Nathan can't seal deal against Rays
Twins closer takes loss in series finale at Metrodome
MINNEAPOLIS -- We'll skip the heresy. A rare poor outing by Minnesota Twins closer Joe Nathan doesn't register in the same magnitude as one from Mariano Rivera. But 1,000 miles from the East Coast spotlight, the affable Nathan has become nearly as reliable, if not as dominant, as any closer in the game.
So when Nathan, who entered a tie game in the ninth inning on Sunday, gave up back-to-back doubles to Tampa Bay's Akinori Iwamura and Dioner Navarro, the crowd of 27,024 at the Metrodome sat in stunned silence. The Devil Rays quickly added another run and beat Nathan and the Twins, 6-4, for Nathan's first loss since Sept. 6, 2005, to Texas.
"I know I'm not perfect," said Nathan, who had not allowed a run in five appearances this year. "I've gotten my brains beaten in plenty of times. I've just got to come back, work hard, and make some pitches."
The loss wasn't the only thing that made Twins manager Ron Gardenhire gloomy. During the game, he learned that third baseman Nick Punto, who sprained an ankle during batting practice on Saturday, will go for a magnetic resonance imaging (MRI) test on Monday and is probably bound for the disabled list. Punto will be the third veteran to go on the DL already, joining Jeff Cirillo (knee surgery) and Rondell White (right calf strain).
"We don't have a third baseman ready [in the Minors]," Gardenhire said. "It's not a good situation."
By rallying against Nathan, the Devil Rays salvaged a split of the four-game series. Brian Stokes earned the victory in relief of Jae Seo, with Al Reyes picking up his fourth save with a perfect ninth.
The Twins had scrambled back to tie the game at 4, and starter Boof Bonser was off the hook when Nathan came in for the ninth. Gardenhire doesn't usually use Nathan in tie games, but he didn't have much choice.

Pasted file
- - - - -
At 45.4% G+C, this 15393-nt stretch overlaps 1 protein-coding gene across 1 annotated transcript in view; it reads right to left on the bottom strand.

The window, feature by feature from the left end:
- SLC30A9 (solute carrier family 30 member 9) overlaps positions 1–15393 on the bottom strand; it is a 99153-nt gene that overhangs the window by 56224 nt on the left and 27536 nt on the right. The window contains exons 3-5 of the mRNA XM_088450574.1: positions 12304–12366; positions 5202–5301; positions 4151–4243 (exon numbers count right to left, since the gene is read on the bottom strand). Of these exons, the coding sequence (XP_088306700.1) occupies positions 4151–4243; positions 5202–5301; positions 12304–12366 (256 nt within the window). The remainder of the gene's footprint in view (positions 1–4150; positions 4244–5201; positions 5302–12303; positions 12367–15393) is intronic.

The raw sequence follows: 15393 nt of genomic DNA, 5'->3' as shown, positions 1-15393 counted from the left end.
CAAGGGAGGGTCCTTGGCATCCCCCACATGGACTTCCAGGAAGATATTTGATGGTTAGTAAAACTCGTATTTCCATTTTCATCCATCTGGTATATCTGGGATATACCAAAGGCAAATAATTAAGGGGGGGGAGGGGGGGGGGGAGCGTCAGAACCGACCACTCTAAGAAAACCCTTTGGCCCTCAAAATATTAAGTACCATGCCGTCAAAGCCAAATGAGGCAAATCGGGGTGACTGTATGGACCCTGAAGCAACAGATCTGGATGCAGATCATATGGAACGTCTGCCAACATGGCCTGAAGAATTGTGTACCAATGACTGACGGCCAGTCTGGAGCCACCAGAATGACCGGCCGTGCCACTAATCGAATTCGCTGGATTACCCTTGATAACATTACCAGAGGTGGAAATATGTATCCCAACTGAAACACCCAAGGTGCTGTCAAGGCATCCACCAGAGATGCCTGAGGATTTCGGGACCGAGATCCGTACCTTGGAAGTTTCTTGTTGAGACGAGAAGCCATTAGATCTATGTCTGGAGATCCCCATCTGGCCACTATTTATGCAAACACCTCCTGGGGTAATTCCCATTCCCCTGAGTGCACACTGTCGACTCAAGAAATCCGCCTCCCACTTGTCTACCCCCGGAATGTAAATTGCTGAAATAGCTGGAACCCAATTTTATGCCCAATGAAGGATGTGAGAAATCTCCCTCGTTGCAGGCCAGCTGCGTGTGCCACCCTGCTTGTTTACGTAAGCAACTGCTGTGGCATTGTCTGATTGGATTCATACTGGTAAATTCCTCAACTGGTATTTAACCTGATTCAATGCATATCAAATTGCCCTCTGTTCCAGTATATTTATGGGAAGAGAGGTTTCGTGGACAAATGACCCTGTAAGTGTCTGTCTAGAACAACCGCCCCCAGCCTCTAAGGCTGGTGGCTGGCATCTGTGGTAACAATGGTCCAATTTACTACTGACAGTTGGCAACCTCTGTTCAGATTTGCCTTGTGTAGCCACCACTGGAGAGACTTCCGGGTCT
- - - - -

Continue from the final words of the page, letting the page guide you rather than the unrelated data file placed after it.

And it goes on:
Jesse Crain (sore right shoulder) was still unavailable, Glen Perkins and Juan Rincon were tired, and Dennys Reyes and Matt Guerrier had already combined to pitch 2 2/3 innings of scoreless relief behind Bonser. Gardenhire said he was hoping for two innings, if necessary, out of Nathan, who last pitched Thursday night.
Instead, Iwamura and Navarro both pulled sliders into right for doubles, and Carlos Pena followed with an RBI single. Nathan had allowed six hits in five innings this year, but on Sunday four of his first five batters got hits.
"It is a surprise, because you're so accustomed [to him doing the job]," right fielder Michael Cuddyer said. "He can go out and dominate a ninth inning. But it happens. Sometimes teams hit good pitches, sometimes they don't miss, and today was one of those days."
Bonser, after a promising beginning, again was victimized by home runs. He shut out the Devil Rays on one hit for 4 2/3 innings before allowing Jonny Gomes' RBI single in the fifth, then sixth-inning homers by Brendan Harris and Delmon Young for three runs. Bonser tied his career high with eight strikeouts over 5 1/3 innings. But he has already allowed five homers in three starts; going back to last year, he has given up at least one homer in his last six starts.
"I felt like I was coasting pretty good," Bonser said. "Then the two homers happened, and that was pretty much it.
"I'm not out there throwing batting practice and trying to throw home runs. It's tough."
Minnesota tied the game in the seventh off Seo. Torii Hunter, wearing Jackie Robinson's No. 42 in honor of Jackie Robinson Day, made like Robinson with an acrobatic slide around Navarro's attempted tag to score on Jason Kubel's double. Kubel would score from third when Jason Bartlett beat out an infield hit to deep short with two out.
These are the kind of games the Twins have frequently pulled out in recent years, with Nathan finishing it up. Nathan's numbers in three-plus seasons since joining the Twins from the Giants in the notorious A.J. Pierzynski trade were Rivera-like before today: A 16-6 record, a 1.46 ERA, and 126 saves in 136 chances.
"With Nathan on the mound, you figure he's going to shut them out," Gardenhire said.
But things don't always work out as statistics suggest. Sunday was one of those days for Nathan.
Pat Borzi is a contributor to MLB.com. This story was not subject to the approval of Major League Baseball or its clubs.